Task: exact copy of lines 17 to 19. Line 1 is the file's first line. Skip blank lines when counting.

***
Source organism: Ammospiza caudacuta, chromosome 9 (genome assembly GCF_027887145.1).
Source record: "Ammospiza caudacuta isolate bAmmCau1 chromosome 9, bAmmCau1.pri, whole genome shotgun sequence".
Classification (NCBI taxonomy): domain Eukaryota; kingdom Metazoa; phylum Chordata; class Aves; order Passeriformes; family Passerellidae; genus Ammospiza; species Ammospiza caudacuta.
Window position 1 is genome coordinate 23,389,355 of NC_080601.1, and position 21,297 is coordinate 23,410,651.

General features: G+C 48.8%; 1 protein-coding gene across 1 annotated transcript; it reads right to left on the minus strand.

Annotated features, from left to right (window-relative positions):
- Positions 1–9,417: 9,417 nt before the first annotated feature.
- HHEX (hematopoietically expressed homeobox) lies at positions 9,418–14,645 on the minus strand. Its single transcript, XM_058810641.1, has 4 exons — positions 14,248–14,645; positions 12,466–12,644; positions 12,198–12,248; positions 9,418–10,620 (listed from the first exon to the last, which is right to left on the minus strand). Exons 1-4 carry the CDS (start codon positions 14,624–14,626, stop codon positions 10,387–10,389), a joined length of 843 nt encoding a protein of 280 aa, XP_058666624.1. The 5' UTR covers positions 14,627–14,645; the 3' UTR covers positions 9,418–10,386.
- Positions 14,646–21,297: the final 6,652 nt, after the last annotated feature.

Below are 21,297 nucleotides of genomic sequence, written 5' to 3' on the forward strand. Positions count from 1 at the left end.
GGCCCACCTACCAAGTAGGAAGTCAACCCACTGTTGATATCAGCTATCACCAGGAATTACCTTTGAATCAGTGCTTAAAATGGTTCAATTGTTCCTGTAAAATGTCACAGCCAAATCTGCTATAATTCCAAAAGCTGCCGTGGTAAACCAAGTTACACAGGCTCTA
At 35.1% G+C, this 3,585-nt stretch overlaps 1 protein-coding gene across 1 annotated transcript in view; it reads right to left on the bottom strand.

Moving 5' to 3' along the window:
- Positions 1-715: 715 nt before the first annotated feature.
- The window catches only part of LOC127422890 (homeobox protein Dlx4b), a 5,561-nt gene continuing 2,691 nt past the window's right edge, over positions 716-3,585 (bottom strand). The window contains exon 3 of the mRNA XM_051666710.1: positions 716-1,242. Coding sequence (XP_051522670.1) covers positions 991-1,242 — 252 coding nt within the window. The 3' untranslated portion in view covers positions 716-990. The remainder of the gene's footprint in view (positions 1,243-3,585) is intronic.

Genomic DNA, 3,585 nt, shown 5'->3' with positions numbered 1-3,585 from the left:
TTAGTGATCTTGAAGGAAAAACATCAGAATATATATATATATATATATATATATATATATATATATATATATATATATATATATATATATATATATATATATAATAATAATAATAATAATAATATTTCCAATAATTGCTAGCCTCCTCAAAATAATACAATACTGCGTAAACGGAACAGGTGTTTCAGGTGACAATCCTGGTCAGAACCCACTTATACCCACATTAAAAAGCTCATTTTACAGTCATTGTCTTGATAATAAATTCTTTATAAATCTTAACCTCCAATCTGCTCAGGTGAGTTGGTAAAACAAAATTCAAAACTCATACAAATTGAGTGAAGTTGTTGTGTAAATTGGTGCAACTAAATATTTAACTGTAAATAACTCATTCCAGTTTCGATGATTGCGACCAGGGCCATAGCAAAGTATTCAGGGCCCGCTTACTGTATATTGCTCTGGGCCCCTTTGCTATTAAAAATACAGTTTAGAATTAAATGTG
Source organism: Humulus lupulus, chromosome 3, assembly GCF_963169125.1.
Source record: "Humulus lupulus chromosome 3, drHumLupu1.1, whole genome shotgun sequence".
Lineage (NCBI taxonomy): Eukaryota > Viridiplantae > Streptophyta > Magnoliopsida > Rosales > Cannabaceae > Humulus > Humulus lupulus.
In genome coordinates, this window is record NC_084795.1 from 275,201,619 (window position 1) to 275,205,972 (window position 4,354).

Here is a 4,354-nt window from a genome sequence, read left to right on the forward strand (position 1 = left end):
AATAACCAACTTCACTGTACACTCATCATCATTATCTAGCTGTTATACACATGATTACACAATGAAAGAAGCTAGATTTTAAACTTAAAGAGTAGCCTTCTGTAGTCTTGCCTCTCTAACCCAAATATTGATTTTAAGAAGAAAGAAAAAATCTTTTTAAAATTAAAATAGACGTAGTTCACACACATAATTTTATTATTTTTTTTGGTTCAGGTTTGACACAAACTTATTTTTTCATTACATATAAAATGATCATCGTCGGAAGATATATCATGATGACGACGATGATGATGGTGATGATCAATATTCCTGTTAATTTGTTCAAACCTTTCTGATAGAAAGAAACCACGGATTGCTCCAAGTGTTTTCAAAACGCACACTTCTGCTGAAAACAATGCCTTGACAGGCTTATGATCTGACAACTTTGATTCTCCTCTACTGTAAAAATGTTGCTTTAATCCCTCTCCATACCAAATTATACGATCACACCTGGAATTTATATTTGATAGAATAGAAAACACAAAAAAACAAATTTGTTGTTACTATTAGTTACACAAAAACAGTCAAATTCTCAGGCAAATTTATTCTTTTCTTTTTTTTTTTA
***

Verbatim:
TTAGTGATCTTGAAGGAAAAACATCAGAATATATATATATATATATATATATATATATATATATATATATATATATATATATATATATATATATATATATATAATAATAATAATAATAATAATATTTCCAATAATTGCTAGCCTCCTCAAAATAATACAATACTGCGTAAACGGAACAGGTGTTTCAGGTGACAATCCTGGTCAGAACCCACTTATACCCACATTAAAAAGCTCATTTTACAGTCATTGTCTTGATAATAAATTCTTTATAAATCTTAACCTCCAATCTGCTCAGGTGAGTTGGTAAAACAAAATTCAAAACTCATACAAATTGAGTGAAGTTGTTGTGTAAATTGGTGCAACTAAATATTTAACTGTAAATAACTCATTCCAGTTTCGATGATTGCGACCAGGGCCATAGCAAAGTATTCAGGGCCCGCTTACTGTATATTGCTCTGGGCCCCTTTGCTATTAAAAATACAGTTTAGAATTAAATGTG
Source organism: Humulus lupulus, chromosome 3, assembly GCF_963169125.1.
Source record: "Humulus lupulus chromosome 3, drHumLupu1.1, whole genome shotgun sequence".